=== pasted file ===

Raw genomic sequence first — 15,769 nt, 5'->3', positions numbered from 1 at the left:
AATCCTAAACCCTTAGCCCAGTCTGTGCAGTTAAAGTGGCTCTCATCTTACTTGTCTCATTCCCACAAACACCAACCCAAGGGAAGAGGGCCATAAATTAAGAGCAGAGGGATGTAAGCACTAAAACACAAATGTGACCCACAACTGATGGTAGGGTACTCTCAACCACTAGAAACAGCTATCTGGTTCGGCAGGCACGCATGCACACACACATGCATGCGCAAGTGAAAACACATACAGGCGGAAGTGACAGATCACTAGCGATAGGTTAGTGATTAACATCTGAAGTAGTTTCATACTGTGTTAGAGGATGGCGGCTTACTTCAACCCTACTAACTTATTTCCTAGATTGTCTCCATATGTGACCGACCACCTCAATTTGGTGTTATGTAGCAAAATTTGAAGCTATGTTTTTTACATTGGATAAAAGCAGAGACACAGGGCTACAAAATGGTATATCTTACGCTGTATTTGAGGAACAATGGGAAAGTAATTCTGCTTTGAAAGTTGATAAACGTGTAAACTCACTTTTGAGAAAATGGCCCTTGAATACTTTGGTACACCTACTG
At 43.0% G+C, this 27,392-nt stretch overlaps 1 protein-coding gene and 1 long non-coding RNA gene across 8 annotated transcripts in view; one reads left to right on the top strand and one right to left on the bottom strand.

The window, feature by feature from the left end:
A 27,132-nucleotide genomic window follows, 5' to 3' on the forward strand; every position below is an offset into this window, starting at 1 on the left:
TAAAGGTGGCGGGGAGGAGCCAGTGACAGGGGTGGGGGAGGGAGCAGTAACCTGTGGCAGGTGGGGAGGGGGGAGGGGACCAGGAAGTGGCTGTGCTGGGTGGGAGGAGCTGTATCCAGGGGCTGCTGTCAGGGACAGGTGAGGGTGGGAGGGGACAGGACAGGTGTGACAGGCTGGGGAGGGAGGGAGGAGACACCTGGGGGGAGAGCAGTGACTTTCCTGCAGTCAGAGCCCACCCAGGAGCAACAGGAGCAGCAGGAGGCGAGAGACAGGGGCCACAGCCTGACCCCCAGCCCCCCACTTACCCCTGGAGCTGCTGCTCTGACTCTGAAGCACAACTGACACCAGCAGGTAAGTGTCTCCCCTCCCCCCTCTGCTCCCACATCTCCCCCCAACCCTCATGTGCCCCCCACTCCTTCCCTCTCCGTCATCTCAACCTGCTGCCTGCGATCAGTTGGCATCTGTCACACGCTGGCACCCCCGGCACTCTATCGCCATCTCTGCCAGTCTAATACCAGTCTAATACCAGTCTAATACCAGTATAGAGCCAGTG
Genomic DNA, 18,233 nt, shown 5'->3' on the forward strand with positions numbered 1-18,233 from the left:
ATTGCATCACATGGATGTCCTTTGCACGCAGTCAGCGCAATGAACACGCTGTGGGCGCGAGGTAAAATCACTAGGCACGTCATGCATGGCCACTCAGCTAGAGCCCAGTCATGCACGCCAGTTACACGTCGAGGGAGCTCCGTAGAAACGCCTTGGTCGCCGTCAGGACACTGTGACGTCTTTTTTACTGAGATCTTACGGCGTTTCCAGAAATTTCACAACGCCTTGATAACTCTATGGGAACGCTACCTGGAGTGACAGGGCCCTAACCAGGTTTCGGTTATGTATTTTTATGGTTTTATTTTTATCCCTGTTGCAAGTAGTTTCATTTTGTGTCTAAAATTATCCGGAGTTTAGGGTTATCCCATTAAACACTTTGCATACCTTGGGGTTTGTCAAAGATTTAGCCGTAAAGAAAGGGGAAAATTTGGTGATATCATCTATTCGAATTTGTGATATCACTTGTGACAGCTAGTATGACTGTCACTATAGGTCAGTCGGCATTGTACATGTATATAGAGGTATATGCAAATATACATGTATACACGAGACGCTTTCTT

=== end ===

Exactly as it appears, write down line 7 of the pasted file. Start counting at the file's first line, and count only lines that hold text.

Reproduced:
Genomic DNA, 18,233 nt, shown 5'->3' on the forward strand with positions numbered 1-18,233 from the left: